Version 0.4 just got released – it now has a preview feature built into the administrator panel … and I’m starting to get translation .po & .mo files from abroad (thanks!-). It’s also now being distributed via the WordPress Plugin Repository.

Update 24-Apr-10

Version 0.2 is released as of Saturday, April 24, 2010 7:14 Eastern Standard Time.

Also after some excellent email and FB message feedback from some early adopters, you can now also decide whether or not you want the FaceBook Like Button to appear on the top and/or bottom of individual pages, individual posts and/or your front page.

Installation & Use

I also wanted to keep it simple, so here’s how it works — using the standard WordPress plugin installation process:

  1. Upload the ‘’ file to the `/wp-content/plugins/` directory using wget, curl of ftp.
  2. ‘unzip’ the ‘’ which will create the folder to the directory `/wp-content/plugins/fblikebutton`
  3. Activate the plugin through the ‘Plugins’ menu in WordPress
  4. Configure the plugin through ‘FBLikeButton’ submenu in the the ‘Settings’ section of the WordPress admin menu.
  5. Modify the fields to choice and save.

Here’s a screen shot below of the administrator screen (you’ll want to click on it to see it full size):

Screenshot of the FBLikeButton Admin Panel - now with preview

Here’s how the FaceBook Like button appears on the bottom of this post:

Screenshot of the FBLikeButton after fabulous formatting

This being being version 0.1, you can bet your sweet bippee there’s more to come. Still, I wanted to get this out to the WordPress community as fast as possible.

A bit more about the FaceBook Like Button

What’s nice about the Facebook Like button is that no login to your site is required. Even if you’ve never visited before, they can get social context starting with their very first visit.

If you’re logged into FaceBook, then you can see which of your friends like a site — without the site knowing anything about you. Pretty neat, huh?

Download It

Also, I’m currently in the process of setting getting established with the WordPress SVN  and everything else that goes with publishing an official WordPress plugin.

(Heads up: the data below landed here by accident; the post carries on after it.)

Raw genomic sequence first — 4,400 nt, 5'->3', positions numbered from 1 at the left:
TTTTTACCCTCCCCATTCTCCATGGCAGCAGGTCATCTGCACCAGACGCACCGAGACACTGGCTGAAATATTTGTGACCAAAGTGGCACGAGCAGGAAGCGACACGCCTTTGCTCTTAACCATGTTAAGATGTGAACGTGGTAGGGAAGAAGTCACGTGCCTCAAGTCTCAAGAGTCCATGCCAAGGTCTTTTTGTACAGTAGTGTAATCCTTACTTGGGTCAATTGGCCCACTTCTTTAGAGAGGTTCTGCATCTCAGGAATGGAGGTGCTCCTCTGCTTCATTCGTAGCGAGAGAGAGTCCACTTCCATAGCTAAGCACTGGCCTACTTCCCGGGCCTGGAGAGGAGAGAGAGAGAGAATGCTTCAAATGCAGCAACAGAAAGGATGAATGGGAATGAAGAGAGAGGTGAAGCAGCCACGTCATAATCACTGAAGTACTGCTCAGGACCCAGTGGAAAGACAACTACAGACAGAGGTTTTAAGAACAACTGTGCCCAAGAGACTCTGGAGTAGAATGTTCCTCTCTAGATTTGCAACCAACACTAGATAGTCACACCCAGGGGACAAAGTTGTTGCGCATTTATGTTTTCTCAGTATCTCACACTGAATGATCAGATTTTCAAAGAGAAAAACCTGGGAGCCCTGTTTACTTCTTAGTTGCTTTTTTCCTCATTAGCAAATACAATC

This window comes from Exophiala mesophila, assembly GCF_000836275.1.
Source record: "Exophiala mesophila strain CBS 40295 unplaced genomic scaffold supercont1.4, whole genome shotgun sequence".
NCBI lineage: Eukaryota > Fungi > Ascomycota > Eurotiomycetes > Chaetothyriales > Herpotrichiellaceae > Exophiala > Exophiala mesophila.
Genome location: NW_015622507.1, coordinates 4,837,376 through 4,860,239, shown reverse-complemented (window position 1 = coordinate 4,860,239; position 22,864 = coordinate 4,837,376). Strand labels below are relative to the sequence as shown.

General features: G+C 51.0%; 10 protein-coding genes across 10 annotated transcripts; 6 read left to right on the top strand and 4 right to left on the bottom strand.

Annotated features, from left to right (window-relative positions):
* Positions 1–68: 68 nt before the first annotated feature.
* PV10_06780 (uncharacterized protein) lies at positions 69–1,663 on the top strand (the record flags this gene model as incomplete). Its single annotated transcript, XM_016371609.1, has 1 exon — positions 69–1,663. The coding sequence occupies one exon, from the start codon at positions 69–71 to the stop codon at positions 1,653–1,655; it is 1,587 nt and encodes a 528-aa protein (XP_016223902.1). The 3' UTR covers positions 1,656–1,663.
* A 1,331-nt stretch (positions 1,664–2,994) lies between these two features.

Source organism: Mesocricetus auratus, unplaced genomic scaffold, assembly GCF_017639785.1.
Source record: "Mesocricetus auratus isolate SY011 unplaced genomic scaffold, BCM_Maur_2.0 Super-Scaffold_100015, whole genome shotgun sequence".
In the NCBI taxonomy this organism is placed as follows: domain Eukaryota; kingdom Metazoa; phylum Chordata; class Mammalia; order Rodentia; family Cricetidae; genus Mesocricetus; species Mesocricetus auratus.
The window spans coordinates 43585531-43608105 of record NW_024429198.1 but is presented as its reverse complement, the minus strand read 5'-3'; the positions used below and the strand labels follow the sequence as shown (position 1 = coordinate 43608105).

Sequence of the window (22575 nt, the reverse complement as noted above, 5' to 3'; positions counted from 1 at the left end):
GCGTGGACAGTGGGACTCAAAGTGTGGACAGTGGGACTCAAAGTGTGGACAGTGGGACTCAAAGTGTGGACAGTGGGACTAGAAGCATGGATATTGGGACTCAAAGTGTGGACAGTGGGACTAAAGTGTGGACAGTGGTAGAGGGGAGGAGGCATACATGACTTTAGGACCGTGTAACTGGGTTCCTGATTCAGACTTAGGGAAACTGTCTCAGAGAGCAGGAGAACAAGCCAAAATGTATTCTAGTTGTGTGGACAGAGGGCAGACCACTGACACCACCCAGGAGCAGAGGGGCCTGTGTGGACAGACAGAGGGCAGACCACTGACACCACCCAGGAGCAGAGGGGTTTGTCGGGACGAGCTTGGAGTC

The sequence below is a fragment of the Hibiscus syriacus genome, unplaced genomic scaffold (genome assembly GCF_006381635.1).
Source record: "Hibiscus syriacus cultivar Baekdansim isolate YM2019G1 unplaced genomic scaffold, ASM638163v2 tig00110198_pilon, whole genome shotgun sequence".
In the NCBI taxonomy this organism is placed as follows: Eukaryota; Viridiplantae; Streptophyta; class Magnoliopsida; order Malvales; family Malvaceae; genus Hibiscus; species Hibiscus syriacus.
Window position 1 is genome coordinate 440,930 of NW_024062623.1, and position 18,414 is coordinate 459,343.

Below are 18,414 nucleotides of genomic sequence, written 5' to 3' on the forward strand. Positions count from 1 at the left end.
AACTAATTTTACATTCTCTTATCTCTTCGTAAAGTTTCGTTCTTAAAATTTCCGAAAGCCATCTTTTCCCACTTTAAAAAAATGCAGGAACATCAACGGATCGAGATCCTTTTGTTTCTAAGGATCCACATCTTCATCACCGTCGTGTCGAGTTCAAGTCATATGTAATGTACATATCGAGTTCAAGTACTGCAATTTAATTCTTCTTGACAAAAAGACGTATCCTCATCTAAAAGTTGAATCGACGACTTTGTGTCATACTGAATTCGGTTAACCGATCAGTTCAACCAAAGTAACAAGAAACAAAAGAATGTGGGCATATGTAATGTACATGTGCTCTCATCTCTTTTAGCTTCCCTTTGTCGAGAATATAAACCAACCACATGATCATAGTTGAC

Until then, click here to download the latest fblikebutton, from the WordPress Plugin repository keeping in mind it is version 0.1 0.2 – so expect more to come!

Download the FaceBook Like Button Plugin for WordPress

Shout Outs and Thanks

A shout–out of thanks for the immediate feedback goes out to Benjain, Julien, Tim, Jason, Dave, and Chuck.

Additional Reading


Oh, and hey, don’t forget to click the FaceBook Like Button for this post … I’d appreciate it.

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Debating using WordPress 3.0 as your CMS? Here’s 20 ‘Brand Name’ reasons to say Yes!

With the release of WordPress 3.0 right around the corner, I thought I might offer some perspective to those arguing against said tool as a professional content management platform.

I figured the quickest way to do this is simply to point out 20 large companies building their brand by means of WordPress – the links below taking you to their individual portfolio pages on the WordPress showcase:

  1. Fisher Price Expert Series
    Fisher Price Expert Series
  2. UPS Racing
    UPS Racing
  3. Nikon Festival
    Nikon Festival
  4. Pepsi Refresh Everything Blog
    Pepsi Refresh Everything Blog
  5. Now Playing by Nokia
    Now Playing by Nokia
  6. Intel Blogathon 2009
    Intel Blogathon 2009
  7. OnStar Connections
    OnStar Connections
  8. VW TankWars
    VW TankWars
  9. Best Buy
    Best Buy
  10. The Ford Story
    The Ford Story
  11. BLogitech
  12. Samsung Newsroom
    Samsung Newsroom
  13. GE reports
    GE reports
  14. Inside BlackBerry
    Inside BlackBerry
  15. WSJ. Magazine
    WSJ. Magazine
  16. Coke Studio
    Coke Studio
  17. eBay Insider
    eBay Insider
  18. Yodel Anecdotal
    Yodel Anecdotal
  19. Xerox
  20. BNET

Please don’t misinterpret the purpose of this post. It’s not my intent to disparage other open source nor professional web-based content management systems …

… rather, I’m simply pointing out that WordPress isn’t just for us tech-weenies anymore